Are Trust Funds a Good Idea? 3 Pros and Cons

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Written By Charlotte Miller

The term “trust funds” may have different meanings for different people. And so, when we hear the word, it’s usually difficult to pin down what exactly someone is talking about.

While the concept of trusts can be dated back to the days of the Roman Empire, they still very much exist today. During that era, only citizens of Rome could own property. Therefore, when soldiers faced deployment, they’d transfer their property’s ownership to a trusted friend to ensure their families were cared for. With the arrival of colonists, the concept of trust also arrived in the United States.

Once regarded as tools only available to the ultra-rich, they have become popular among almost any socioeconomic class with time.

So What is a Trust Fund?

A trust fund establishes a legal entity to hold assets until an intended recipient receives them. The recipient may receive it when they reach a certain age or under whatever stipulation the previous owner of assets decides. There are generally three key elements that comprise a trust fund:

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  • Grantor

The grantor is a trust maker who sets up the trust and fills it with assets

  • Trustee

A trustee manages and performs relevant functions of all the assets present in a trust

  • Beneficiary

This third element is a person or group who profit from the trust by receiving assets or other benefits

Trusts can contain any asset imaginable, including property, cash, bonds, or stocks. But before you begin the process of creating a trust, it’s crucial to weigh down its pros and cons.

Pros of a Trust Fund

  1. Avoids Probate

Perhaps the primary reason people prefer setting up a trust instead of writing a will is avoidance or probate courts. The probate ensures your debts and assets get distributed according to the laws of whichever state you’re living in. Usually, when a parent or grandparent dies, their children and grandchildren cannot access their inheritance until it goes through the legal process of probate. This process can be costly and time-consuming. However, a trust directly gives the ownership rights to grantors and their beneficiaries, which means these assets are already distributed and can avoid probate entirely.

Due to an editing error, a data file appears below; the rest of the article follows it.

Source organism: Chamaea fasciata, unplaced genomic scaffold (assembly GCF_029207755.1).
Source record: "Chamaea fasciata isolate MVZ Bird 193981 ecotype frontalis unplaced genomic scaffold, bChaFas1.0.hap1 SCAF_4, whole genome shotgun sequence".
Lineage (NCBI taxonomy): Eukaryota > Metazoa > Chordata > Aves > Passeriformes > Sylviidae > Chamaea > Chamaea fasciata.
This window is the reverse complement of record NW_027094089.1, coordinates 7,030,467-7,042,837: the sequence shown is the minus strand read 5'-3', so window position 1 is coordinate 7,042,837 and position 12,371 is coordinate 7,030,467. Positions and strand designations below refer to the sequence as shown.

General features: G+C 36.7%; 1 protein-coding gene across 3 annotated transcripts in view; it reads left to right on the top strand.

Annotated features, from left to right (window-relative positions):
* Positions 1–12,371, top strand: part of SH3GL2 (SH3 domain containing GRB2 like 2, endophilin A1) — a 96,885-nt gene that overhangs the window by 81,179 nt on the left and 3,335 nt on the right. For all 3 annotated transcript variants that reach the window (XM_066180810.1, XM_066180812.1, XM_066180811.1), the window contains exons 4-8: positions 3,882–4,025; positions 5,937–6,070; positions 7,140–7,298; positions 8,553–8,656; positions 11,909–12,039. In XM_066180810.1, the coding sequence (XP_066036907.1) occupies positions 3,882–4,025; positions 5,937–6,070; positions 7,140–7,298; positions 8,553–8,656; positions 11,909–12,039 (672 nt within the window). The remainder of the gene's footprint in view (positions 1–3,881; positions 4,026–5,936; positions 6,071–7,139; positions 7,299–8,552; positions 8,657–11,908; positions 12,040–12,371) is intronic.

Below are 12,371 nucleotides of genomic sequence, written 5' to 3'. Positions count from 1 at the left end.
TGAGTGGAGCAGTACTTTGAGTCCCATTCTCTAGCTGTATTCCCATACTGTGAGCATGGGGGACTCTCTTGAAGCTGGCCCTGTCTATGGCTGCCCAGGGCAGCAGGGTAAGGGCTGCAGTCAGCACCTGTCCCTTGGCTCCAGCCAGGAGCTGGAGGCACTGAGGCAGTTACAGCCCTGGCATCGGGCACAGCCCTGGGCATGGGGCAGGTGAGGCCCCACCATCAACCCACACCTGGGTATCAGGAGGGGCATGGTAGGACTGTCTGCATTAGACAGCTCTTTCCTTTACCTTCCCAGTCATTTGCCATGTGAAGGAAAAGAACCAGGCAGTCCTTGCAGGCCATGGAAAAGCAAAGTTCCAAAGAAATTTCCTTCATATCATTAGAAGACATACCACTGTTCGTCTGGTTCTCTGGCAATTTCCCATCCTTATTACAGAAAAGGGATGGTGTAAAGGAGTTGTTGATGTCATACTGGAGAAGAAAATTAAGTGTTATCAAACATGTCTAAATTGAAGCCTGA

1. Offers Privacy

With the involvement of a probate court, your family has no privacy. It’s an open process, and the details of your debts and assets become a part of the public record. Anyone can therefore see the extent of your wealth. But since a trust foregoes the need for probate, the details and contents of the trust stay only with the people involved in it. Even after the initial trustee dies, the trust remains private, and no outsider can access the information about its assets.

  1. Grantor’s Incapacitation

A trust allows the grantor to benefit from a property or any other asset should they become physically or mentally incapacitated. The trust allows a grantor’s successor trustee to take over the handling and management of current assets. If you, as a grantor, set up the trust, you can save your family from possible chaos that may ensue when you’re no longer able to manage financial affairs. During your lifetime, you’ll be able to benefit from your assets without worrying about them suffering potentially heavy losses.

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  1. Other

Several other benefits of a trust fund can be:

  • Maintain control of your finances even after you’ve passed away
  • Flexibility to deal with assets as you please
  • Easy asset management

Cons of a Trust Fund

  1. Additional Costs and Paperwork

Setting up a trust fund is more complex than documenting a basic will. For including property as part of the trust you set up, the registration must be in the name of the trust. If a property isn’t registered in the trust’s name, the estate will likely undergo the probate process anyway. The probate procedure then invites all the drawbacks you wish to avoid in the first place. Among other expenses, you’ll have to pay tax filing fees, trustee fees, and even asset retitling fees. Since the process is complicated, you may have to hire a legal advisor, and therefore you must also take the legal fees into account.

  1. Loss of Ownership of Assets

Once you transfer your assets into a trust, you no longer hold ownership over them. You may retain some control by having the authority to appoint or remove a trustee who then controls the assets, but it’s important to remember that you no longer own those. If you cannot give up ownership and keep treating these assets as your own, the trustees may declare it a ‘sham.’

  1. Electing the Wrong Trustees

Grantors may choose the wrong trustees when setting up a trust. A suitable trustee is financially stable, trustworthy, and savvy. Although most people opt for a close relative or friend, it may not always be the right choice. The biggest problem is that resentments and tensions may arise when they’re in charge of the trust. Therefore, how well your trust operates depends on whether or not your trustees understand what they must do.


Deciding whether creating a trust fund is suitable for you or not first requires you to weigh its benefits and risks. In most cases, risks can be mitigated and managed with careful planning and a proactive approach. For instance, hiring the right experts who can help you set up a trust fund will ensure you stay protected against any potential threats—present or future.